>> Yeah, yeah.
You know, we talked about the asymmetries between positive and
negative, that there's a negativity bias and a, a positivity offset or, or
most moments are somewhat positive.
Those asymmetries are built into this test, whereas a little bit
of negative emotion ends up counting as part of your, your negativity score here.
Whereas that same little bit of positive emotion,
to honor the asymmetry between them doesn't end up contributing to a tally.
The way I think of that is that if you're in a relationship either
with your best friend or your life partner and
you, you feel a little bit of gratitude towards them, that's kind of like nothing.
[LAUGH] You know, whereas if you feel a little bit of disgust towards them, whoa.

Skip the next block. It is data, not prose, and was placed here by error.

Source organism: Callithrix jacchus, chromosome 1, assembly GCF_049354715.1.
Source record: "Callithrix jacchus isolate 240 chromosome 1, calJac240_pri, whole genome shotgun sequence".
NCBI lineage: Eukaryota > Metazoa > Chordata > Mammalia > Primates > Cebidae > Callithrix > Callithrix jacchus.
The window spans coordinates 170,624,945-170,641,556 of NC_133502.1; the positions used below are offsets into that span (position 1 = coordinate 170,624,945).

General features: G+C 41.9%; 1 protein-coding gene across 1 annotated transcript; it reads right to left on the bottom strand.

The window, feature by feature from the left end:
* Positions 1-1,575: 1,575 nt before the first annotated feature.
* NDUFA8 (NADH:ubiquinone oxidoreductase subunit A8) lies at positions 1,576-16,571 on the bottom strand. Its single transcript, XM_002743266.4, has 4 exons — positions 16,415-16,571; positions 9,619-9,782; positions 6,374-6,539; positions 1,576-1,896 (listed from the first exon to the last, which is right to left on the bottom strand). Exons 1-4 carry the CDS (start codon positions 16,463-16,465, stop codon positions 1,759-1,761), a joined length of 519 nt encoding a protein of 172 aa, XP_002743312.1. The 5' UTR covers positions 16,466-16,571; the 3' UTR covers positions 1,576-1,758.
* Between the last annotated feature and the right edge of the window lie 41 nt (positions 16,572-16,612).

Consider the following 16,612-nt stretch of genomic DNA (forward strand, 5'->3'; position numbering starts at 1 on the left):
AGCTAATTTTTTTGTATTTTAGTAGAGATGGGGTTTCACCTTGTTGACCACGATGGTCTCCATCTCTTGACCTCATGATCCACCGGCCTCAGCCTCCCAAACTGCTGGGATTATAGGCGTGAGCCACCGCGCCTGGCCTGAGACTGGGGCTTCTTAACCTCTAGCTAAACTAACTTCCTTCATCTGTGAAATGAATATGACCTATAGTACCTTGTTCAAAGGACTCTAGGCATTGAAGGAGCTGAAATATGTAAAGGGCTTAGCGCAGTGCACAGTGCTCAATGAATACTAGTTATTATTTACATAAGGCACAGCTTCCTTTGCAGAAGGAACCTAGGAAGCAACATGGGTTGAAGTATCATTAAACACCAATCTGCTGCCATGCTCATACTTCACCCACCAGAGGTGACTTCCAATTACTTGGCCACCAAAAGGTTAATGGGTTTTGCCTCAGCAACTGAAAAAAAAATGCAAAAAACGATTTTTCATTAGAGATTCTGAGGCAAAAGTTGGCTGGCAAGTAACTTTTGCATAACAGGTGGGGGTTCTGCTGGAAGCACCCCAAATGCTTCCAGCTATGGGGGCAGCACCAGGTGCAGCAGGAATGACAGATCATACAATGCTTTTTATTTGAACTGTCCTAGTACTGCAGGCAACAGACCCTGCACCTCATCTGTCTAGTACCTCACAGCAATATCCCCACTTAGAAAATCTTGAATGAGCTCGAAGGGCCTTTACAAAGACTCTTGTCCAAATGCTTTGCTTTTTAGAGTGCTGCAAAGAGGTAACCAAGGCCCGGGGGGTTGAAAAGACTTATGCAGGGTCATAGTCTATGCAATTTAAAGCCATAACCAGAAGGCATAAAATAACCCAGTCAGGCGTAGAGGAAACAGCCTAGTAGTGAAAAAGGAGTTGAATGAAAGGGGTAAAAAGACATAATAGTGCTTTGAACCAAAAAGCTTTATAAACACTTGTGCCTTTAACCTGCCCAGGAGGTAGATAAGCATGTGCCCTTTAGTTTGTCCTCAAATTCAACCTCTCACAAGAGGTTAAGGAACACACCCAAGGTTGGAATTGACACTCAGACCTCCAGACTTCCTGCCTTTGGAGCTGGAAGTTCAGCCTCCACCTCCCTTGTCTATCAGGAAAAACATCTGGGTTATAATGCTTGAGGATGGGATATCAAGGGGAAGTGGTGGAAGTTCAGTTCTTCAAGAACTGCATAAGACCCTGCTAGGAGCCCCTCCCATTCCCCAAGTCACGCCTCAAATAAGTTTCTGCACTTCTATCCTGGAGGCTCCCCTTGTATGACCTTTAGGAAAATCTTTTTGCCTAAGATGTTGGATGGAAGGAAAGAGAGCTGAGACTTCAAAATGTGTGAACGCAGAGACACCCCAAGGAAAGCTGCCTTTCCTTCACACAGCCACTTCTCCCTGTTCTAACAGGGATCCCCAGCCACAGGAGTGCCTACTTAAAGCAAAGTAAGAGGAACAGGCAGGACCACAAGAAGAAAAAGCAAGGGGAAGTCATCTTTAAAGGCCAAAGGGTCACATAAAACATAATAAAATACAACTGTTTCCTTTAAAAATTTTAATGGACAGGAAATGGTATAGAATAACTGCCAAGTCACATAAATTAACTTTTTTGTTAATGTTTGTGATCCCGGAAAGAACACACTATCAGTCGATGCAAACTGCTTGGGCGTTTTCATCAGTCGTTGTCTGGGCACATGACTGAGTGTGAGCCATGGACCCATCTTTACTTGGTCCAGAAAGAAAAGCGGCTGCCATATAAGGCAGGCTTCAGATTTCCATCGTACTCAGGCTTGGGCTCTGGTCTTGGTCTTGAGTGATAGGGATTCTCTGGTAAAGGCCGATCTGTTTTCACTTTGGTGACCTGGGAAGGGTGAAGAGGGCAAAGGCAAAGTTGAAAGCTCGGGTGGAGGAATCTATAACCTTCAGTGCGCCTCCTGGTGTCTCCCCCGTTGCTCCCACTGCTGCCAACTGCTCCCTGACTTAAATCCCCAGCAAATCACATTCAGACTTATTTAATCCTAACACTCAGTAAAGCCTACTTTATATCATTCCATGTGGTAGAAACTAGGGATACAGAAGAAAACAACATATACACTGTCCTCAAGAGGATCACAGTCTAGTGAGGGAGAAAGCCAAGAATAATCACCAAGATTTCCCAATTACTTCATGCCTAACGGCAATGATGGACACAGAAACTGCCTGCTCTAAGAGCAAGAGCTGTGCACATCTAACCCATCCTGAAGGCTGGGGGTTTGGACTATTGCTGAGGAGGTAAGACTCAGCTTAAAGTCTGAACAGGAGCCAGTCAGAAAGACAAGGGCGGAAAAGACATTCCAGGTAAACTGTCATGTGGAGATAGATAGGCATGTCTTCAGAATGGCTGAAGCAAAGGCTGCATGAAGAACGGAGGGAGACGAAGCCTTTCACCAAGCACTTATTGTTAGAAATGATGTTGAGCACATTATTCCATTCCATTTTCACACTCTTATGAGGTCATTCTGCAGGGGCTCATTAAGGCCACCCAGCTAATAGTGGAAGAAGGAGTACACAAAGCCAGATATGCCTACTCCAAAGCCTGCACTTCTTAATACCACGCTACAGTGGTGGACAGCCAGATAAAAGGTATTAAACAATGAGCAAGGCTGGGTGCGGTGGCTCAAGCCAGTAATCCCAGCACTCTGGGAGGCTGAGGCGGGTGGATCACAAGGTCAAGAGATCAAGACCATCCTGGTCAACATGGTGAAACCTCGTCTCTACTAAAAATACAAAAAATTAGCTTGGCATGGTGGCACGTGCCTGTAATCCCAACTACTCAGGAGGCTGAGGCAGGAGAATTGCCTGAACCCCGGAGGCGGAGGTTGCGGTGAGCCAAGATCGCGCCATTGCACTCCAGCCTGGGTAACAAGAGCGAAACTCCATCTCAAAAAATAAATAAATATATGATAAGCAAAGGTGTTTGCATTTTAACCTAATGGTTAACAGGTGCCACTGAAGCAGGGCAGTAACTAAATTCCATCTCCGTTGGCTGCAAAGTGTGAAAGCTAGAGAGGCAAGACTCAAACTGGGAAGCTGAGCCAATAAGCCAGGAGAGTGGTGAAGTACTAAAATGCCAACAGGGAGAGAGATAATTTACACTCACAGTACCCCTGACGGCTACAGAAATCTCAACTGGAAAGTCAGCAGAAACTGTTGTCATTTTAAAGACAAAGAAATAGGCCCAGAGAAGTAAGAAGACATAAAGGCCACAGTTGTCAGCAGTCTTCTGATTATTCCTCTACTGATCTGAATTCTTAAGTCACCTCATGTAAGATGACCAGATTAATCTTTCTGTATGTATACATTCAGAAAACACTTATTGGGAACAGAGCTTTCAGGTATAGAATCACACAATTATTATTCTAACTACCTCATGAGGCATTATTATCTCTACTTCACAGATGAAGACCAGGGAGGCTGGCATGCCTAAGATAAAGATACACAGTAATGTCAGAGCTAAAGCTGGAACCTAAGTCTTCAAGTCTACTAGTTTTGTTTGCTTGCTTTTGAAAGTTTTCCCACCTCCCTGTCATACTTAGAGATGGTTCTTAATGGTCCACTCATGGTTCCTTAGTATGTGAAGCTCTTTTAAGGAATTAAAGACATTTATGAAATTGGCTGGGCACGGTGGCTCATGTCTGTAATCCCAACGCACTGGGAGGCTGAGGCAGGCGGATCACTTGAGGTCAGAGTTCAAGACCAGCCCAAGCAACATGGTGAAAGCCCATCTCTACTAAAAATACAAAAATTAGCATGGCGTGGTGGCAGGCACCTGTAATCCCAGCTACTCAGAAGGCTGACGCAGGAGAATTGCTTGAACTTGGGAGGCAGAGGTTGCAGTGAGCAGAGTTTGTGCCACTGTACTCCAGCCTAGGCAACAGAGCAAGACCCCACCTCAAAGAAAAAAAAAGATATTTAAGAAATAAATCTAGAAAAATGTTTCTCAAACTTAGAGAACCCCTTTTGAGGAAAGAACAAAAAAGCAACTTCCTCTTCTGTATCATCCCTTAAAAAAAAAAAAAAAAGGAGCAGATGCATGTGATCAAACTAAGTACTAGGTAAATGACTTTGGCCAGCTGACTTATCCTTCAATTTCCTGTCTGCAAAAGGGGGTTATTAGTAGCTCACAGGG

[LAUGH] That's, that's, that's powerful.
So, the, the, the dosages are different.
And so that dosage needs to be reflected in this short measure as well.
And that's sort of one of the reasons why it's kind of humbling to take this and
realize, oh the ratio is my positivity ratio is not, not particularly high.
So I wanted to share with you guys all the,
descriptively what we found to be the case with positivity ratios.
And that is that you know, for people who are really not doing well
maybe they're depressed or an, have an anxiety disorder or
something that is really you know, a mental health concern.
Their positivity ratios are typically less than 1-to1, okay.
And there's sort of, ordinary living you know, just sort of getting by not really,
not really having trouble in life but not really flourishing or being at one's best.
And that's sort of in this, you know north of 1-to-1,